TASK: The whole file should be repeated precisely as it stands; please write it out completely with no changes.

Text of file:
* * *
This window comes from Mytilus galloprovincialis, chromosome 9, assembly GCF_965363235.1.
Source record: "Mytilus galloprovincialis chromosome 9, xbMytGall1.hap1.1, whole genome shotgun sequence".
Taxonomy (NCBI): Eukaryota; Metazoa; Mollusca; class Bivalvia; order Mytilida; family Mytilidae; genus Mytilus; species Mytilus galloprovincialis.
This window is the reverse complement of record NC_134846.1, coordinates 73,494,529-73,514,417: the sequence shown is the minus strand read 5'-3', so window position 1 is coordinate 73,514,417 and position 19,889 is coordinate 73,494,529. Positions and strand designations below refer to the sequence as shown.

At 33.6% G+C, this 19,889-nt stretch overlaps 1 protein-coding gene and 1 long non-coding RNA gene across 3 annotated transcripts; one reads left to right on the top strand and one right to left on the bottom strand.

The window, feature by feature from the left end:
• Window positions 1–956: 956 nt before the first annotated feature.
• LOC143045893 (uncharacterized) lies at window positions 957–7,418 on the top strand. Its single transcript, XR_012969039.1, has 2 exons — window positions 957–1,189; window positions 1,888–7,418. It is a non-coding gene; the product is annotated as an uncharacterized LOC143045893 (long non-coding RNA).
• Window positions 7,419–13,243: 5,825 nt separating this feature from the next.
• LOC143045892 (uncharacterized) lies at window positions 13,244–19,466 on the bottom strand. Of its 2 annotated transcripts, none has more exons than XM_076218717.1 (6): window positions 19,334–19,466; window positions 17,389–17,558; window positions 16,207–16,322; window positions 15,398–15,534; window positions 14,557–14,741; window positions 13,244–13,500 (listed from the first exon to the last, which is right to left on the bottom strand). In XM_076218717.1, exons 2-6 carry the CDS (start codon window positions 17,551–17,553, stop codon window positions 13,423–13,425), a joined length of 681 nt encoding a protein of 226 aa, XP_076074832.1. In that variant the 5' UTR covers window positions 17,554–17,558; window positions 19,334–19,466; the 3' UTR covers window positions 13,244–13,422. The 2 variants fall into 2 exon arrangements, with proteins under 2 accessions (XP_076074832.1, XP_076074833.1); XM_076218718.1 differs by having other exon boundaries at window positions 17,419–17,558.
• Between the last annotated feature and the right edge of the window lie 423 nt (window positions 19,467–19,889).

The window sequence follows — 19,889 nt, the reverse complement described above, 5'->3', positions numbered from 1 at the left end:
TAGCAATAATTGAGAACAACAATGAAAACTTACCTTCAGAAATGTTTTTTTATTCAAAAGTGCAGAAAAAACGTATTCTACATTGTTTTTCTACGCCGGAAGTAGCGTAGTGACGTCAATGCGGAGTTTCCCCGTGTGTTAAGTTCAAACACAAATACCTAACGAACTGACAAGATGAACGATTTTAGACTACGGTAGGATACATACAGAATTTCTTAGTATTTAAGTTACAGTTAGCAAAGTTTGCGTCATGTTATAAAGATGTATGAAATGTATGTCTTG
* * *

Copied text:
This window comes from Mytilus galloprovincialis, chromosome 9, assembly GCF_965363235.1.
Source record: "Mytilus galloprovincialis chromosome 9, xbMytGall1.hap1.1, whole genome shotgun sequence".
Taxonomy (NCBI): Eukaryota; Metazoa; Mollusca; class Bivalvia; order Mytilida; family Mytilidae; genus Mytilus; species Mytilus galloprovincialis.
This window is the reverse complement of record NC_134846.1, coordinates 73,494,529-73,514,417: the sequence shown is the minus strand read 5'-3', so window position 1 is coordinate 73,514,417 and position 19,889 is coordinate 73,494,529. Positions and strand designations below refer to the sequence as shown.

At 33.6% G+C, this 19,889-nt stretch overlaps 1 protein-coding gene and 1 long non-coding RNA gene across 3 annotated transcripts; one reads left to right on the top strand and one right to left on the bottom strand.

The window, feature by feature from the left end:
• Window positions 1–956: 956 nt before the first annotated feature.
• LOC143045893 (uncharacterized) lies at window positions 957–7,418 on the top strand. Its single transcript, XR_012969039.1, has 2 exons — window positions 957–1,189; window positions 1,888–7,418. It is a non-coding gene; the product is annotated as an uncharacterized LOC143045893 (long non-coding RNA).
• Window positions 7,419–13,243: 5,825 nt separating this feature from the next.
• LOC143045892 (uncharacterized) lies at window positions 13,244–19,466 on the bottom strand. Of its 2 annotated transcripts, none has more exons than XM_076218717.1 (6): window positions 19,334–19,466; window positions 17,389–17,558; window positions 16,207–16,322; window positions 15,398–15,534; window positions 14,557–14,741; window positions 13,244–13,500 (listed from the first exon to the last, which is right to left on the bottom strand). In XM_076218717.1, exons 2-6 carry the CDS (start codon window positions 17,551–17,553, stop codon window positions 13,423–13,425), a joined length of 681 nt encoding a protein of 226 aa, XP_076074832.1. In that variant the 5' UTR covers window positions 17,554–17,558; window positions 19,334–19,466; the 3' UTR covers window positions 13,244–13,422. The 2 variants fall into 2 exon arrangements, with proteins under 2 accessions (XP_076074832.1, XP_076074833.1); XM_076218718.1 differs by having other exon boundaries at window positions 17,419–17,558.
• Between the last annotated feature and the right edge of the window lie 423 nt (window positions 19,467–19,889).

The window sequence follows — 19,889 nt, the reverse complement described above, 5'->3', positions numbered from 1 at the left end:
TAGCAATAATTGAGAACAACAATGAAAACTTACCTTCAGAAATGTTTTTTTATTCAAAAGTGCAGAAAAAACGTATTCTACATTGTTTTTCTACGCCGGAAGTAGCGTAGTGACGTCAATGCGGAGTTTCCCCGTGTGTTAAGTTCAAACACAAATACCTAACGAACTGACAAGATGAACGATTTTAGACTACGGTAGGATACATACAGAATTTCTTAGTATTTAAGTTACAGTTAGCAAAGTTTGCGTCATGTTATAAAGATGTATGAAATGTATGTCTTG